Does the government not understand that, with a loan guarantee program spread over 5 years and covering only 16% of the amounts frozen in trust, it is sending a signal of weakness to the Americans in that it does not support the industry, a signal that clearly shows it can talk the talk but is not ready to walk the walk?

Softwood Lumber
Oral Questions

2:25 p.m.

Markham—Unionville
Ontario

Liberal

John McCallum Minister of National Revenue

Mr. Speaker, it seems that the opposition members have not accepted my invitation, so I guess they are instead engaged in petty politics.

We on this side of the floor are the ones who have worked for months on this. Members representing the Atlantic provinces, northern Ontario, Quebec, western Canada and British Columbia have been working on this for months. We will be making an announcement shortly.

Softwood Lumber
Oral Questions

2:25 p.m.

NDP

Jack Layton Toronto—Danforth, ON

Mr. Speaker, my question for the Prime Minister is on softwood. This morning the Prime Minister hauled out his favourite weapon on the issue, the broken record. He simply said ,“It's time for the Bush administration to respect NAFTA”. Then he threatened the United States with saying it again, if it did not. It is clear the Prime Minister's approach is not working.

When will the Prime Minister outline some consequences if the United States continues to show contempt for Canada through the Bush administration's position on softwood?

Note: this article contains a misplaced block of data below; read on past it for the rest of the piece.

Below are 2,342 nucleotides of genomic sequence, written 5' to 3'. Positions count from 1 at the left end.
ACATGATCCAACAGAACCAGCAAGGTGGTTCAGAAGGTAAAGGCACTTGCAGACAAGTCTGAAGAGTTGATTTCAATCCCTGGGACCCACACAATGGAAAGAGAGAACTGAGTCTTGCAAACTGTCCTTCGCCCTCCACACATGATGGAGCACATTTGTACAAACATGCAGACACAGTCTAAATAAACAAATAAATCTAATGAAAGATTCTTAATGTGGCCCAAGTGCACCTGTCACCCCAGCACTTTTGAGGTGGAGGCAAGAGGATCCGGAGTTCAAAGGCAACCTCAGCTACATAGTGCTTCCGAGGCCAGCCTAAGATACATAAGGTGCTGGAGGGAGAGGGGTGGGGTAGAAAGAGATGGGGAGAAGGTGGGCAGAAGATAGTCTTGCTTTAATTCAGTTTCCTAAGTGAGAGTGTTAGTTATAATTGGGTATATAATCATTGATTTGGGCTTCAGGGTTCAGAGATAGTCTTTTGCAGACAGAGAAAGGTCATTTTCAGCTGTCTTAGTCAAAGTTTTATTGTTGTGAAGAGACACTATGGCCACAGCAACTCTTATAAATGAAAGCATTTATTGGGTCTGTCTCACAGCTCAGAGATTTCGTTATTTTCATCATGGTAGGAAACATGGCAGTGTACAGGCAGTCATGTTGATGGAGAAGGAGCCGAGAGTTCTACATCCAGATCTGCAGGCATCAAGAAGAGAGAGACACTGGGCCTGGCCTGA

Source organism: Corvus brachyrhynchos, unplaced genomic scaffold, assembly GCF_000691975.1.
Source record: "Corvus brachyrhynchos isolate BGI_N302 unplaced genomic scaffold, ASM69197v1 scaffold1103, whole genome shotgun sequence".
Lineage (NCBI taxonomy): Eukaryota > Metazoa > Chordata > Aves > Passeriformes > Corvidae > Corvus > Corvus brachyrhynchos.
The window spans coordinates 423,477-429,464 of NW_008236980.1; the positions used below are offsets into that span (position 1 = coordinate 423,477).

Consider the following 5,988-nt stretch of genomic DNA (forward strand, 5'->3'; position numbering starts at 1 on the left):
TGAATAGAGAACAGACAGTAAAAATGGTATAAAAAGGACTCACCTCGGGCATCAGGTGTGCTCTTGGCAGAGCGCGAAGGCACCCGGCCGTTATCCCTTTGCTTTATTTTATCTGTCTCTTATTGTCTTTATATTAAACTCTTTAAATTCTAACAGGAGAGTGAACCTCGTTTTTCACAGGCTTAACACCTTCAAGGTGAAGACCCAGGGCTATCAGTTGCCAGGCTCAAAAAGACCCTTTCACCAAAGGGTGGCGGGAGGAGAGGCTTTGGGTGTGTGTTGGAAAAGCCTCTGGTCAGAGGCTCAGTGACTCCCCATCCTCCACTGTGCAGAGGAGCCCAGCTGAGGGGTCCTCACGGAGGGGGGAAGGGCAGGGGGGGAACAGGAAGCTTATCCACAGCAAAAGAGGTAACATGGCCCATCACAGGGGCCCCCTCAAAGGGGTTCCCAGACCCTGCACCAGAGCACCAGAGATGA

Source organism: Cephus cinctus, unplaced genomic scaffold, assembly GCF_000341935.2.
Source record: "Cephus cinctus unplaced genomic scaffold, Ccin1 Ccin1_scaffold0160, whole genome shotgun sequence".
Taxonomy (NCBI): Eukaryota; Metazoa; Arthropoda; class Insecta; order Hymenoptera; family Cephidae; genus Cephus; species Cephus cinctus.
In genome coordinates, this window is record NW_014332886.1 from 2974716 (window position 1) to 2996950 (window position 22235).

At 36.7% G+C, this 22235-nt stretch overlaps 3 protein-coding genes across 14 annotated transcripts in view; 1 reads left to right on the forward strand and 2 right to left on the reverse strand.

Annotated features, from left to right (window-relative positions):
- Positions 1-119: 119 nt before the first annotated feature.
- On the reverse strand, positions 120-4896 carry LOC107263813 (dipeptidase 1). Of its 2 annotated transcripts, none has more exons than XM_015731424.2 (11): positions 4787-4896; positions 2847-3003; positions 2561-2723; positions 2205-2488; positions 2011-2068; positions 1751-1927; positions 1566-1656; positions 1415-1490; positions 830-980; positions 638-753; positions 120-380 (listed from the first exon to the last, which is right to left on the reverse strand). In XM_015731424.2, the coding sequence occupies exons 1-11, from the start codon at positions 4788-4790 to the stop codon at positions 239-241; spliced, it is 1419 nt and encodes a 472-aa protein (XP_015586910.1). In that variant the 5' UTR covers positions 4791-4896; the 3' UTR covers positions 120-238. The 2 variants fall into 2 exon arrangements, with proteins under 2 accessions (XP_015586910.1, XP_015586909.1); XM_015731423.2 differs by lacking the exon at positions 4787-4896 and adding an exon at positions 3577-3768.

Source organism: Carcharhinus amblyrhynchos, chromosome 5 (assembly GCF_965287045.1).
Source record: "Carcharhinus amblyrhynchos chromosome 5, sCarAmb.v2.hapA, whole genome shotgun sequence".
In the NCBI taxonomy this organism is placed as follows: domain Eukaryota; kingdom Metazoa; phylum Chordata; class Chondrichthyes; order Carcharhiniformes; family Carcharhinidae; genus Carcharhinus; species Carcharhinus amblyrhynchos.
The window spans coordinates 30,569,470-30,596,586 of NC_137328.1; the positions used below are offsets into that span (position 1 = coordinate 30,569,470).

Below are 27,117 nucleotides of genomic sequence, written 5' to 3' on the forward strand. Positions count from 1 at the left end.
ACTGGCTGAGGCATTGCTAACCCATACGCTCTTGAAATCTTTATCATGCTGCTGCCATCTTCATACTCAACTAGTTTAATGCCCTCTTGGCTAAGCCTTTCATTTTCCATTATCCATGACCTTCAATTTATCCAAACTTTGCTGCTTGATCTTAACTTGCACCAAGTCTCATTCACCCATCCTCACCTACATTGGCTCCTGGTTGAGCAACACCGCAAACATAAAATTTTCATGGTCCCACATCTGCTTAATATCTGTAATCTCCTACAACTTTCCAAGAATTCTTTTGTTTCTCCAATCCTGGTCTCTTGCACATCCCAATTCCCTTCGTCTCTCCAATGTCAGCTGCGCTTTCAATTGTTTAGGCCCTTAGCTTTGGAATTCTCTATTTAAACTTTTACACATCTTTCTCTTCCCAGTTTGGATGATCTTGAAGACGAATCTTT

Softwood Lumber
Oral Questions

2:25 p.m.

LaSalle—Émard
Québec

Liberal

Paul Martin Prime Minister

Mr. Speaker, the government already has indicated that an announcement will be made. In terms of that announcement, we will stand behind the communities, we will stand behind the workers, and we will stand behind the industries.

If the Americans give us continued intentions not to honour the free trade agreement, they will find that the Canadian government will stand behind Canadian workers and Canadian industry until such time as this matter is settled in our favour.

Automobile Industry
Oral Questions

November 22nd, 2005 / 2:25 p.m.

NDP

Jack Layton Toronto—Danforth, ON

Mr. Speaker, the Prime Minister is standing so far behind the workers and the communities that he simply cannot be seen. That is the situation today. We see the same thing in the auto sector.

My question is about the news from yesterday. The Oshawa plant will close down. We have had 12 years without an auto strategy. We have had promises every time. We could be building green cars in that plant.

Will the Prime Minister stand up in the House and make a commitment that we will build a new model of vehicles in that Oshawa plant and produce the green cars that Canadians want to buy?

Automobile Industry
Oral Questions

2:25 p.m.

Vancouver Kingsway
B.C.

Liberal

David Emerson Minister of Industry

Mr. Speaker, I do not know how much the hon. member knows about producing green cars or any other kind of cars.

I will put this for the hon. member as a question. If we do not have an auto strategy, if we have not succeeded in the automotive industry in the country, why have GM, Ford, Toyota and DaimlerChrysler agreed in the last 12 months to invest over $5 billion in Canada, in Ontario?

Government Appointments
Oral Questions

2:30 p.m.

Conservative

James Moore Port Moody—Westwood—Port Coquitlam, BC

Mr. Speaker, if the Liberal auto strategy was working so well they would not be firing thousands of people.

The government is telling us that it wants to fire Jean Pelletier from VIA Rail. At the same time, the Liberals are informing us that Jean Pelletier has proceedings before the Superior Court of the Province of Quebec and is asking for a huge severance pay. Moreover, because of the Liberal incompetence, he could get retroactive wages totalling $400,000 for the period of 20 months between his first firing and his second one.

Why can the Liberals not fire their bandit friends without giving them money?

Government Appointments
Oral Questions

2:30 p.m.

Outremont
Québec

Liberal

Jean Lapierre Minister of Transport

Mr. Speaker, did I hear the word “bandit”?